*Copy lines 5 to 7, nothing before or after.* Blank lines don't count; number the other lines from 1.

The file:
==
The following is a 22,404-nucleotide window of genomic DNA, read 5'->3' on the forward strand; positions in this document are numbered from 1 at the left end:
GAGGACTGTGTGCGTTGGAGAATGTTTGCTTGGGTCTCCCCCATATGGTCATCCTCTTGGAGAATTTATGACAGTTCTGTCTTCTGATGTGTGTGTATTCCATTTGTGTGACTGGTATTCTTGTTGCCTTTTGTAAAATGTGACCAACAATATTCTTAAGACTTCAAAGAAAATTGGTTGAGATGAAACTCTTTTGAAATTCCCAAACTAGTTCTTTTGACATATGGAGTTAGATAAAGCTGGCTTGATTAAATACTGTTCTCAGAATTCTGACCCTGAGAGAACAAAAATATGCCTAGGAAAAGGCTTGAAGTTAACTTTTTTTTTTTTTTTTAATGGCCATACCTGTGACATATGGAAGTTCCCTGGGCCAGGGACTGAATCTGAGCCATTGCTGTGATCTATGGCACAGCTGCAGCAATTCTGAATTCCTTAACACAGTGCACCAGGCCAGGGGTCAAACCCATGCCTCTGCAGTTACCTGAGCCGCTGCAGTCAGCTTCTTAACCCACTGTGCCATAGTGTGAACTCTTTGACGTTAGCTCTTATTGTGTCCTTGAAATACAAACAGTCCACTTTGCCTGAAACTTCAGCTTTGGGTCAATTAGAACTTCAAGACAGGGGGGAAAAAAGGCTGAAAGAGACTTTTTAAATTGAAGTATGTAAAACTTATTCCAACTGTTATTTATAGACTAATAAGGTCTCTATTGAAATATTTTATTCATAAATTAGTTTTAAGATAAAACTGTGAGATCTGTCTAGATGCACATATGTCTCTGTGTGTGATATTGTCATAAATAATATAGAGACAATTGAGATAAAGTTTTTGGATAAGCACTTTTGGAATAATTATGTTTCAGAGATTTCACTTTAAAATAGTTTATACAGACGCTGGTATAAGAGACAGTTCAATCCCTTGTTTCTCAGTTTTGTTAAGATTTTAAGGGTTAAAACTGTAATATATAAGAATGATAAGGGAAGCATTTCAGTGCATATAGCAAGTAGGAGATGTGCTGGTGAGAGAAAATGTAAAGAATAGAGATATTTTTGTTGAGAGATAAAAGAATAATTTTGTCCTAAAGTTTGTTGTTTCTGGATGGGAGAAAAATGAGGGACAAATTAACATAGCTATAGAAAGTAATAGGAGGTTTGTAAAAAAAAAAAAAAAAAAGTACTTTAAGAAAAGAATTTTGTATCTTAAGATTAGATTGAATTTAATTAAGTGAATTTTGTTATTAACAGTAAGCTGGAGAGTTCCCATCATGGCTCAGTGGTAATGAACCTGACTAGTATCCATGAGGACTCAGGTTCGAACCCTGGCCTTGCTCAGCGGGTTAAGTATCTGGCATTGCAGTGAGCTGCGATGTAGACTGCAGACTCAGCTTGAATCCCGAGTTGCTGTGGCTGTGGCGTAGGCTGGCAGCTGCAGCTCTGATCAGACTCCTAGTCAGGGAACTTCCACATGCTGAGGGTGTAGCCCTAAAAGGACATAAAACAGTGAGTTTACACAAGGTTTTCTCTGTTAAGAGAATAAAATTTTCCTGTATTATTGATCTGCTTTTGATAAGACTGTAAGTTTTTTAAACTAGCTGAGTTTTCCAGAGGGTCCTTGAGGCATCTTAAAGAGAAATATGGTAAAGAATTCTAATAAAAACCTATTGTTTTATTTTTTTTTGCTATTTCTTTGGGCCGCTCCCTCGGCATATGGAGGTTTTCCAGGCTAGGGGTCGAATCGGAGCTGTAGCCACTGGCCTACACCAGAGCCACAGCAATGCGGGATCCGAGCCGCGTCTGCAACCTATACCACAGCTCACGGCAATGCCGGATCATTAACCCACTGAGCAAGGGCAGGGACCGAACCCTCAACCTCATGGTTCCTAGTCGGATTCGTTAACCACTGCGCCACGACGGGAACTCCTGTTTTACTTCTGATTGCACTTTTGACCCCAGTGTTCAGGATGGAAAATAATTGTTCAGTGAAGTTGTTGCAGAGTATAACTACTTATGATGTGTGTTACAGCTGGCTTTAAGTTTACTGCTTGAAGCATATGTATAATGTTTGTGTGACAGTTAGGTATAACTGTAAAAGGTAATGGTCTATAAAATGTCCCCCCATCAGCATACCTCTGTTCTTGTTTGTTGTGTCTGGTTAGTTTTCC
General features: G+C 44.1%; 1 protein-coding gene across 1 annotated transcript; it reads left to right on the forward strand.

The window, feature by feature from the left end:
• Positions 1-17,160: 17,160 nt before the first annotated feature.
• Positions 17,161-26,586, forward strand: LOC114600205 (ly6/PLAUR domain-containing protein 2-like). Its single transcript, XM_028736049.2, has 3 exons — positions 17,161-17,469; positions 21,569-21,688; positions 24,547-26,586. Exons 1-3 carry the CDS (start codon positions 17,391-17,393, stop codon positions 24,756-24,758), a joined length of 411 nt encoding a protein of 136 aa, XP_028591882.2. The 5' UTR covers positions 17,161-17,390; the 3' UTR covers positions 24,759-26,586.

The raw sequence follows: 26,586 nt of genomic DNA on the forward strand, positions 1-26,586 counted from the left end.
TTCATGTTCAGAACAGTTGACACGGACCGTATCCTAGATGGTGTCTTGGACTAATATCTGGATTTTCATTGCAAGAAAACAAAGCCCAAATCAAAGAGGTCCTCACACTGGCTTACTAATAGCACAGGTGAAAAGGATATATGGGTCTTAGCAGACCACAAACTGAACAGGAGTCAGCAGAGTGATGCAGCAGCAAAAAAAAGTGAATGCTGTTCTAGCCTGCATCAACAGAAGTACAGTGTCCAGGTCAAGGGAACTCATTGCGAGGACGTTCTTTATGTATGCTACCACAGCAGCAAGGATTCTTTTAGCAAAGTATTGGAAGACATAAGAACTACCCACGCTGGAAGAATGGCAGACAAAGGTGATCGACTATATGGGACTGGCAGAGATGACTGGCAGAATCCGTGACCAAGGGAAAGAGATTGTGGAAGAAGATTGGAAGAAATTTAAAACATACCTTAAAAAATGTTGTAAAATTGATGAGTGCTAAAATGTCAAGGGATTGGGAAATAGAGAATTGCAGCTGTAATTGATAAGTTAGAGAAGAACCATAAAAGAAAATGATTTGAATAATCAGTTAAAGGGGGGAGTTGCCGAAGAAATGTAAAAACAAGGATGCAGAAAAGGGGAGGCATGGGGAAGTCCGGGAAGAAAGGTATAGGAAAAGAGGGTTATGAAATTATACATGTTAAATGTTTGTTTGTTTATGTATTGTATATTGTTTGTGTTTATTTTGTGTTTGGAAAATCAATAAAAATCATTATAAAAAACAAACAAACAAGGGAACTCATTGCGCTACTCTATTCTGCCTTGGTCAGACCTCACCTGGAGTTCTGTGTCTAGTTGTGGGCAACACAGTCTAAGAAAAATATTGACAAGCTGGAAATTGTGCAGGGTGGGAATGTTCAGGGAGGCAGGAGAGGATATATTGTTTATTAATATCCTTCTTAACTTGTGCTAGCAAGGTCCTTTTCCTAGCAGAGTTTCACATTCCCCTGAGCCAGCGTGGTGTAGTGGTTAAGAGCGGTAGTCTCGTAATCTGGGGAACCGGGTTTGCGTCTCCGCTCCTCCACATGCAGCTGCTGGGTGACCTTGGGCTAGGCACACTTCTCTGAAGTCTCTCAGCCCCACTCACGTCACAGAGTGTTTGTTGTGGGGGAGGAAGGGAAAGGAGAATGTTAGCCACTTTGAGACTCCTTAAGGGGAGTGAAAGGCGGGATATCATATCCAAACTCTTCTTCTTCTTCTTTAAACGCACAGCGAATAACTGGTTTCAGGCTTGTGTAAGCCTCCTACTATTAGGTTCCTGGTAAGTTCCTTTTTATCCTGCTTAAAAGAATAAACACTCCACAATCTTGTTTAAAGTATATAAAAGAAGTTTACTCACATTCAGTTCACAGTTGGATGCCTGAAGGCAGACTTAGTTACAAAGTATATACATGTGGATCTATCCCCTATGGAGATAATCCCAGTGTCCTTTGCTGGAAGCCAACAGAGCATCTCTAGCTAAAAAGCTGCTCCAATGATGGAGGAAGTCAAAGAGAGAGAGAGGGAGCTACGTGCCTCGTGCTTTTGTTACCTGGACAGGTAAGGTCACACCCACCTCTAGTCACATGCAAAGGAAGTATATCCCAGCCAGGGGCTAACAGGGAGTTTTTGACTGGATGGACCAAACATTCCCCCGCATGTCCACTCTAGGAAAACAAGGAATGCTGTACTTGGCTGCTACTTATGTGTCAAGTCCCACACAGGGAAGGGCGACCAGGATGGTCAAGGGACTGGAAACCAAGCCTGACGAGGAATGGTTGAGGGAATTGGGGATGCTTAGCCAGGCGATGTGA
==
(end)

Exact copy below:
• Positions 1-17,160: 17,160 nt before the first annotated feature.
• Positions 17,161-26,586, forward strand: LOC114600205 (ly6/PLAUR domain-containing protein 2-like). Its single transcript, XM_028736049.2, has 3 exons — positions 17,161-17,469; positions 21,569-21,688; positions 24,547-26,586. Exons 1-3 carry the CDS (start codon positions 17,391-17,393, stop codon positions 24,756-24,758), a joined length of 411 nt encoding a protein of 136 aa, XP_028591882.2. The 5' UTR covers positions 17,161-17,390; the 3' UTR covers positions 24,759-26,586.

The raw sequence follows: 26,586 nt of genomic DNA on the forward strand, positions 1-26,586 counted from the left end.